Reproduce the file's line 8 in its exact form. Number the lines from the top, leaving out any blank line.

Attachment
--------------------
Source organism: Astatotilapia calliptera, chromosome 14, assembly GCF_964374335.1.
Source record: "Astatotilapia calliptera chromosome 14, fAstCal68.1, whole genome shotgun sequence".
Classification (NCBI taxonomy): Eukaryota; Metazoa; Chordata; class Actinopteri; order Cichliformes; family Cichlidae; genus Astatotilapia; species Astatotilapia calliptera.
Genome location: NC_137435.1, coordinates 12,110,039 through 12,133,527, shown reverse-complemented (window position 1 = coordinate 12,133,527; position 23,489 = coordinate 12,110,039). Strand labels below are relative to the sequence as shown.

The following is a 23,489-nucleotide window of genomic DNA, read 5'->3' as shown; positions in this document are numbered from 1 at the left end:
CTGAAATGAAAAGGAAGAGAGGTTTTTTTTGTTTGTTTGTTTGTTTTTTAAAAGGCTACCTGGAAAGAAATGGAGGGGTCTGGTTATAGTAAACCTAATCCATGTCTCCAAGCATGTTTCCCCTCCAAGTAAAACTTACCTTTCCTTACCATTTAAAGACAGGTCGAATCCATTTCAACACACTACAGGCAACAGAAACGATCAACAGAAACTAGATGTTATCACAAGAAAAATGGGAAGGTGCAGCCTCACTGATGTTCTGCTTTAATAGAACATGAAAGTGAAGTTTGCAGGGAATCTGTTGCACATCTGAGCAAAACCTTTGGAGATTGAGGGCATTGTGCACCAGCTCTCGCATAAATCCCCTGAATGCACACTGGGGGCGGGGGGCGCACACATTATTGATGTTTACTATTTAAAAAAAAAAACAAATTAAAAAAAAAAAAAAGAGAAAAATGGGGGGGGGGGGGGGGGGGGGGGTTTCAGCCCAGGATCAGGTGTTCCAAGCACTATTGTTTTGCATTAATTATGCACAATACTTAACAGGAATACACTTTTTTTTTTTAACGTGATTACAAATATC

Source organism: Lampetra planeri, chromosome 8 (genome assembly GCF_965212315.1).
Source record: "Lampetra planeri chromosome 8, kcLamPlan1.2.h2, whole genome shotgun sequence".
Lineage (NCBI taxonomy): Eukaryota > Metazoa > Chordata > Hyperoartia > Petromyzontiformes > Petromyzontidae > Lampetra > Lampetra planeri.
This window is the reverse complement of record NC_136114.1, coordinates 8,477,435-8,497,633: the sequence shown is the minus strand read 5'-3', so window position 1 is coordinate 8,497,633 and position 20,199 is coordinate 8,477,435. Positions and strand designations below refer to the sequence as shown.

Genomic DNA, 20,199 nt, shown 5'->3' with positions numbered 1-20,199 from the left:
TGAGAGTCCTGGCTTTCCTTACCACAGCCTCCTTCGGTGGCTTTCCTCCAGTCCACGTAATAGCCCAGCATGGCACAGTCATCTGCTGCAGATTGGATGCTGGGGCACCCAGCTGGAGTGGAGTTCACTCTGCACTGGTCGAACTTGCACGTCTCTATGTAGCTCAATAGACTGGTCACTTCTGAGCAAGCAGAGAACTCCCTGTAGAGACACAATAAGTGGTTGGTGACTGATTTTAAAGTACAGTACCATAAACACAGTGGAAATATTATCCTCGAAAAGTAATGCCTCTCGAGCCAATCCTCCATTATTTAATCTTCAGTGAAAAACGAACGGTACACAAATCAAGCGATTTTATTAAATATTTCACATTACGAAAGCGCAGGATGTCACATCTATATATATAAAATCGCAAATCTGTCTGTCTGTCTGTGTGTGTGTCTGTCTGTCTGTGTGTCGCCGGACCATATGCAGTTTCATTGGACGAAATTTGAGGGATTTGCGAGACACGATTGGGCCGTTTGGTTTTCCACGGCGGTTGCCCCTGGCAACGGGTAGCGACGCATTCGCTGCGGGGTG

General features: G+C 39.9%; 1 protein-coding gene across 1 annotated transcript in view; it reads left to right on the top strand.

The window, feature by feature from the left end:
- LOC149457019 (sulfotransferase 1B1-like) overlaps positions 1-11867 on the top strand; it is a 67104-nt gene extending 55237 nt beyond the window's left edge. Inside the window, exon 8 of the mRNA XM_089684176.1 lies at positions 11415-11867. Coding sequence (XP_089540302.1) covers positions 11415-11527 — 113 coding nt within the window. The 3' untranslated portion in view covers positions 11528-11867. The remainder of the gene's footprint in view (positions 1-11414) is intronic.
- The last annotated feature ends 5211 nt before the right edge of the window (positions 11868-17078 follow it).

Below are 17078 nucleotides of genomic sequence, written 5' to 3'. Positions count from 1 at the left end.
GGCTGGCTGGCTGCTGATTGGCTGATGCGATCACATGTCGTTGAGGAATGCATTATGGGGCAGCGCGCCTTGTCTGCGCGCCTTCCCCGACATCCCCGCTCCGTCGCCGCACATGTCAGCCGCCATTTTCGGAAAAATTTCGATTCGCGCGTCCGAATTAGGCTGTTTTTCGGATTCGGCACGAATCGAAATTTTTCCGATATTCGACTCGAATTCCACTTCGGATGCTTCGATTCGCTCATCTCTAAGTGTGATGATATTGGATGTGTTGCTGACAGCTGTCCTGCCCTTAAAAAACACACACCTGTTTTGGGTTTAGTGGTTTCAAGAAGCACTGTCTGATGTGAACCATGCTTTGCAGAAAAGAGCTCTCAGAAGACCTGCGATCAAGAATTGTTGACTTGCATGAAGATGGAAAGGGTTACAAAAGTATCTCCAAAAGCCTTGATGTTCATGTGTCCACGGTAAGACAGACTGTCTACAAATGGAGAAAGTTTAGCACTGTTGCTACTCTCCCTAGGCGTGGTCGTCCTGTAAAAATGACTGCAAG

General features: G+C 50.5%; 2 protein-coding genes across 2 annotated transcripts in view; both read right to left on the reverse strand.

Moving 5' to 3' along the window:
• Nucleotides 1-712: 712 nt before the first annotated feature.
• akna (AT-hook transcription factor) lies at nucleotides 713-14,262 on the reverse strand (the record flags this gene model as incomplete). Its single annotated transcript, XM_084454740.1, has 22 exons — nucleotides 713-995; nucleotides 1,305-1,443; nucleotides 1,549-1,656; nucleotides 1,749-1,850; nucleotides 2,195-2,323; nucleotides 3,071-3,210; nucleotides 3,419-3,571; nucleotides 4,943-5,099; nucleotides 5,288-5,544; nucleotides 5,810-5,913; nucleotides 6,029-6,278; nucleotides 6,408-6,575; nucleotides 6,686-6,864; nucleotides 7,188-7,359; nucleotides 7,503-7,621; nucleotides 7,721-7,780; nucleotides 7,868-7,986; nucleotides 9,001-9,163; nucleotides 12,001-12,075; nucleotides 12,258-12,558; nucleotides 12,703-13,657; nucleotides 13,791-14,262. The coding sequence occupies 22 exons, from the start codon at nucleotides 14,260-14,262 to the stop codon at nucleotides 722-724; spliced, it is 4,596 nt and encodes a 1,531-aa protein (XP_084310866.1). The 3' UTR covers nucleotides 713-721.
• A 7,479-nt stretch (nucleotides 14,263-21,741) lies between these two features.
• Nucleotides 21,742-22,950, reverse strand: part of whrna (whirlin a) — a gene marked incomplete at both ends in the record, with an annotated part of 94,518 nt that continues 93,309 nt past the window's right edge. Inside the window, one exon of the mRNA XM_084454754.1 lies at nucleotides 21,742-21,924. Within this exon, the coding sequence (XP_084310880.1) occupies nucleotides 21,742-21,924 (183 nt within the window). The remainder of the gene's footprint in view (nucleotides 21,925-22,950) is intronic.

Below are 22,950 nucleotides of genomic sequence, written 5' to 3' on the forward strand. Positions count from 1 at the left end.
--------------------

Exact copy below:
Source record: "Lampetra planeri chromosome 8, kcLamPlan1.2.h2, whole genome shotgun sequence".